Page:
By Liam Twomey
This is a new era for England, even if it may not feel like it. Wednesday’s turgid 1-0 friendly win over Norway was watched by 40,101 fans – the lowest turnout at Wembley for an international game since 1998 – and a TV audience which peaked at just 5.5 million. Those who did stick it out were rewarded with no more than a few darting runs from the lively Raheem Sterling and a cool Wayne Rooney penalty.
Yet it still seems harsh that a 20-man squad boasting 12 players aged 25 or under and only one with over 50 caps to his name should have to deal with public disillusionment and apathy a decade in the making. Among the youthful faces present – and several more absent through injury – there is real quality available to Roy Hodgson, and genuine cause for hope that Euro 2016 might yield significant improvement in performances as well as results.
There is far a lot to be excited about beyond the current issues surrounding Rooney's captaincy and Hodgson's management.
Arsenal are positioning themselves as central to this future. Four Gunners – Jack Wilshere, Alex Oxlade-Chamberlain, Danny Welbeck and Calum Chambers – could feature against Switzerland in Basel on Monday. When fit again, Theo Walcott and Kieran Gibbs will also hope to be prominent in Hodgson’s plans.
Once regarded as a blight on the growth of English talent, Arsene Wenger has become perhaps the most high-profile champion of the cause. Southampton have banked over £40m from selling Walcott, Oxlade-Chamberlain and Chambers to the Gunners, who insisted on taking Welbeck on a permanent deal from rivals Manchester United and paid £16m for the privilege on transfer deadline day.
One man pleased at this development is former Arsenal left-back and England international Nigel Winterburn, even if he sees opportunism rather than design in Wenger’s growing penchant for buying English. “It’s difficult to say whether there’s been a conscious effort or it’s simply that the players have become available,” he tells Goal . “It’s probably just the right players at the right price and Arsenal being able to secure them in the market.
“Arsene would probably say he’s always wanted a core of English players, but before he maybe felt those players weren’t available.”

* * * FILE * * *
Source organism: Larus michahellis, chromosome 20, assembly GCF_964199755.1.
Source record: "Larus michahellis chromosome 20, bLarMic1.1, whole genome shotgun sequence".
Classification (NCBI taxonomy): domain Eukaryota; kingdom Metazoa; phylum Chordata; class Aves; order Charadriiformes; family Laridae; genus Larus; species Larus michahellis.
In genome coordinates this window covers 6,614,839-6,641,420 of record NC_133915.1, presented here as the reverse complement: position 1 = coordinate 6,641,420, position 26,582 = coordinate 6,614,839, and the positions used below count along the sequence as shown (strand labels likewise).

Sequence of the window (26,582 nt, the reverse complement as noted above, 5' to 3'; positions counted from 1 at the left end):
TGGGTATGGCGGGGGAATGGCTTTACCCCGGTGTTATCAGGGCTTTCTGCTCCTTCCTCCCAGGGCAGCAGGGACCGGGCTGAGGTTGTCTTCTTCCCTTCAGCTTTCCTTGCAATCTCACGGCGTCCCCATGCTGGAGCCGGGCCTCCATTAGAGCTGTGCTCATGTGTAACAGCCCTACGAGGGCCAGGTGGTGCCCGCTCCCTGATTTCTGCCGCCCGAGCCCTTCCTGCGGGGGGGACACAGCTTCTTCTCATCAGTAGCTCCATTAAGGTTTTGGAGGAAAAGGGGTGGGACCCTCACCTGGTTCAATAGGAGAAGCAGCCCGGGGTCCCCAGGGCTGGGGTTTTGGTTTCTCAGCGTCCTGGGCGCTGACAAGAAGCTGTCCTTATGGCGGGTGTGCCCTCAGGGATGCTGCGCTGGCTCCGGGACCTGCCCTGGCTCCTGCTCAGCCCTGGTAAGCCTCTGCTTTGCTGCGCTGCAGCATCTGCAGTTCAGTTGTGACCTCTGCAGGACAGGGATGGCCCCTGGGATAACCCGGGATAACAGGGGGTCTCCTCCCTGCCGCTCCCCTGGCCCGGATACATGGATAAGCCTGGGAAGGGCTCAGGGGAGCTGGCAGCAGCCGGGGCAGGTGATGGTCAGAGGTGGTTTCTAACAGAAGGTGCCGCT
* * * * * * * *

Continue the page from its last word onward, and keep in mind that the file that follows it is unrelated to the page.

Winterburn, of course, formed part of the English backline that provided the foundation for Wenger’s first great Arsenal side, and he is in no doubt that both club and country will benefit from the Gunners’ maturing domestic spine. “It will help reinforce the values and traditions of Arsenal at the football club, because I believe that in England you do need that English core,” he insists.
“And it can only be positive when you’ve got players in the national side at big clubs. The way Arsenal play will eventually help the England team, because the one thing they haven’t been great with over the last few years is possession of the football and penetration.”
Key to the realisation of this vision is Jack Wilshere, the one-time golden boy of club and country now struggling to sparkle in the growing shadow cast by Aaron Ramsey’s brilliance. Tasked with becoming England’s new midfield talisman following the retirements of Steven Gerrard and Frank Lampard, the 22-year-old, only two years removed from a 15-month injury nightmare, must first re-discover the key to unlock his fearless teenage best.
Time, however, remains on Wilshere’s side and Winterburn believes media criticism of him has been disproportionate. “It’s very harsh to say he’s not been at his best when he’s picked up so many injuries,” he adds. “It would be almost impossible for anyone to progress and I’m sure he’s very frustrated.
“Jack knows he’s always going to get that focus on him until he gets back to his best, but if he plays 40 games this season there’s no doubt in my mind that he’ll be back to the form people were judging him on two or three years ago.”
This sea change springs from the fact that beneath the lingering disillusionment and skepticism, there is a growing recognition of a new wave of talent boasting the genuine flair and creativity so lacking in the “Golden Generation”. Arsenal and Liverpool's English blocs have given plenty of grounds for optimism in the Premier League and many believe Sterling and Everton prodigy Ross Barkley are capable of becoming transcendent match-winners for club and country; few are so confident that Hodgson is the man to enable them all to shine in an England shirt.
Winterburn prefers to focus on the positive and insists that, regardless of the manager, the future of the national side seems bright. “We’ve entered a new era with a lot of young players, some exciting ones as well,” he enthuses.
“Roy Hodgson has to develop those players and give us some exciting football to look forward to. If he can’t then the next manager will come in and we’ll try again. But what we have to do is stick with the young squad we’ve got, and hopefully we’ll see another couple of players breaking through.
“What excites me is the attacking talent we’ve got. I think – I hope – we’re starting to turn the corner with England.”
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